The original Bamboo classic cocktail was created by Louis Eppinger in Japan in the 1890s. It gained popularity in the 1940s, but is rarely found on cocktail menus in modern times. Perhaps that is because this cocktail is an acquired taste.
Bamboo Recipe Variations
Many wine-based cocktails are rather sweet and deeply rich. Not this cocktail. It uses dry sherry along with dry vermouth. Fino sherry is recommended due to its drying nature.
The original Bamboo consisted of equal parts sherry and dry vermouth with both bitters. Some versions call for sweet vermouth and dry vermouth. Others include Cointreau or Grand Marnier for a hint of sweetness. Trader Vic’s Bartender’s Guide includes green olive as garnish.
Bamboo Cocktail Recipe
The Bamboo makes a terrific aperitif cocktail. Its flavor leans more toward dry charm with little to no sweet satisfaction. Think of it as a first course cocktail to be followed by more sherry based drinks. Serve alongside a plate of rich cheeses, nuts and olives.
1-1/2 ounce Dry Sherry (Fino)
3/4 ounce Dry Vermouth
2 dashes Orange Bitters
2 dashes Angostura Bitters
Orange or Lemon Twist
Place liquids and bitters in mixing glass with ice. Stir to chill. Strain into chilled cocktail glass. Garnish with orange twist.
Suggested measurement if adding sweet vermouth: 3/4 ounce. This makes the Bamboo “perfect” as in balanced dry to sweet.
Suggested measurement if adding Cointreau or Grand Marnier: 1/4 ounce for just a hint of lush richness without adding too much sweet.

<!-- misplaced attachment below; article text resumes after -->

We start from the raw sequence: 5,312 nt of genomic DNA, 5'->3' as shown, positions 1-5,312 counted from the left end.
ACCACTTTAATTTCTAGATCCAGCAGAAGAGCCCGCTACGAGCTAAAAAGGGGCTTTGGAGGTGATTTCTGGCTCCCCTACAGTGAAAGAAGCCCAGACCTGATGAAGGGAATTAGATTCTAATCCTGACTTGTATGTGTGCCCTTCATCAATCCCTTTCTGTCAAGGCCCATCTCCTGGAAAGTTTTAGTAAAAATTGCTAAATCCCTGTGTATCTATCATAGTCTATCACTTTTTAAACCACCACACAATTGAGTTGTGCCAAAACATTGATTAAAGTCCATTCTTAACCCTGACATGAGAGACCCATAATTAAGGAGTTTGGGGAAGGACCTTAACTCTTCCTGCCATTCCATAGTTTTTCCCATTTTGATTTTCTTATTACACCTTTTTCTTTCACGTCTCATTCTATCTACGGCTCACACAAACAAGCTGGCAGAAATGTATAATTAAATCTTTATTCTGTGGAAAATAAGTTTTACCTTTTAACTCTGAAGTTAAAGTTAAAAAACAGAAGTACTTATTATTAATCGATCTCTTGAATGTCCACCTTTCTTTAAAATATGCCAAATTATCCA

What is Fino Sherry?
Fino, meaning “refined” in Spanish, is a special fortified wine. It is pale in color with sharp flavor. It is light on the palate with dry finish, delicate texture and complexity. Fino is the drier than typical Sherry varieties. Fino Sherry is lovely accompanied with foods such as light flavored fish, shellfish, and marcona almonds to name a few.
Fino Sherry is fortified with neutral spirits to bring the alcohol content to 15 percent. Fifteen percent is the minimum alcohol content allowed for Fino. Fortification is also used to destroy all hints of yeast used during the production process.
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Cheri Loughlin is the Omaha writer and photographer behind www.intoxicologist.net and author of Cocktails with a Tryst: An Affair with Mixology and Seduction. You can email Cheri with comments and questions at email@example.com.